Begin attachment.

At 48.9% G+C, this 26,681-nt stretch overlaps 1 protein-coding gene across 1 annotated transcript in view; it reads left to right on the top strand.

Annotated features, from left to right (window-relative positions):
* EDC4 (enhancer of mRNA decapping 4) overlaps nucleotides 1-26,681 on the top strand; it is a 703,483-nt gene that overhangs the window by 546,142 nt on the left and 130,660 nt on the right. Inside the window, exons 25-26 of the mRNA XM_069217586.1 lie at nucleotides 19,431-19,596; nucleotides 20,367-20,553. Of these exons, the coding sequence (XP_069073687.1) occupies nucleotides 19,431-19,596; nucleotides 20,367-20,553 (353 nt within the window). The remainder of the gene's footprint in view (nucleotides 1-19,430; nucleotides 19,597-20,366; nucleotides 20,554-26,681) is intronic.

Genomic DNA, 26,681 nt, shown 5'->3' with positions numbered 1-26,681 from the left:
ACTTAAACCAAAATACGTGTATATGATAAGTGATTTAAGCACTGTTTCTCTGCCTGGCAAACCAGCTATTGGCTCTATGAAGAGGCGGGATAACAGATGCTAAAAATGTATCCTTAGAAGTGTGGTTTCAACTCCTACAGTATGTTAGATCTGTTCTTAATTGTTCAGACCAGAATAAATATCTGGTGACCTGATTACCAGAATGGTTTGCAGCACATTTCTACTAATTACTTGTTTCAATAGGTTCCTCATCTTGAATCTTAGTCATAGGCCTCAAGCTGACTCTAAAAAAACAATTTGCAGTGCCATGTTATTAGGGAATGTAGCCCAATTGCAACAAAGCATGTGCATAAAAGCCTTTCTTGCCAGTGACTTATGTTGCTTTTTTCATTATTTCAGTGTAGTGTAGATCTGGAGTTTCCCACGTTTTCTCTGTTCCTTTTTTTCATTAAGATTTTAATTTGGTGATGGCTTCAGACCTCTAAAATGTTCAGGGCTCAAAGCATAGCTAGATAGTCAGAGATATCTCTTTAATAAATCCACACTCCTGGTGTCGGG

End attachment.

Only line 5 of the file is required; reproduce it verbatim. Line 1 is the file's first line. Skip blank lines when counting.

ACTTAAACCAAAATACGTGTATATGATAAGTGATTTAAGCACTGTTTCTCTGCCTGGCAAACCAGCTATTGGCTCTATGAAGAGGCGGGATAACAGATGCTAAAAATGTATCCTTAGAAGTGTGGTTTCAACTCCTACAGTATGTTAGATCTGTTCTTAATTGTTCAGACCAGAATAAATATCTGGTGACCTGATTACCAGAATGGTTTGCAGCACATTTCTACTAATTACTTGTTTCAATAGGTTCCTCATCTTGAATCTTAGTCATAGGCCTCAAGCTGACTCTAAAAAAACAATTTGCAGTGCCATGTTATTAGGGAATGTAGCCCAATTGCAACAAAGCATGTGCATAAAAGCCTTTCTTGCCAGTGACTTATGTTGCTTTTTTCATTATTTCAGTGTAGTGTAGATCTGGAGTTTCCCACGTTTTCTCTGTTCCTTTTTTTCATTAAGATTTTAATTTGGTGATGGCTTCAGACCTCTAAAATGTTCAGGGCTCAAAGCATAGCTAGATAGTCAGAGATATCTCTTTAATAAATCCACACTCCTGGTGTCGGG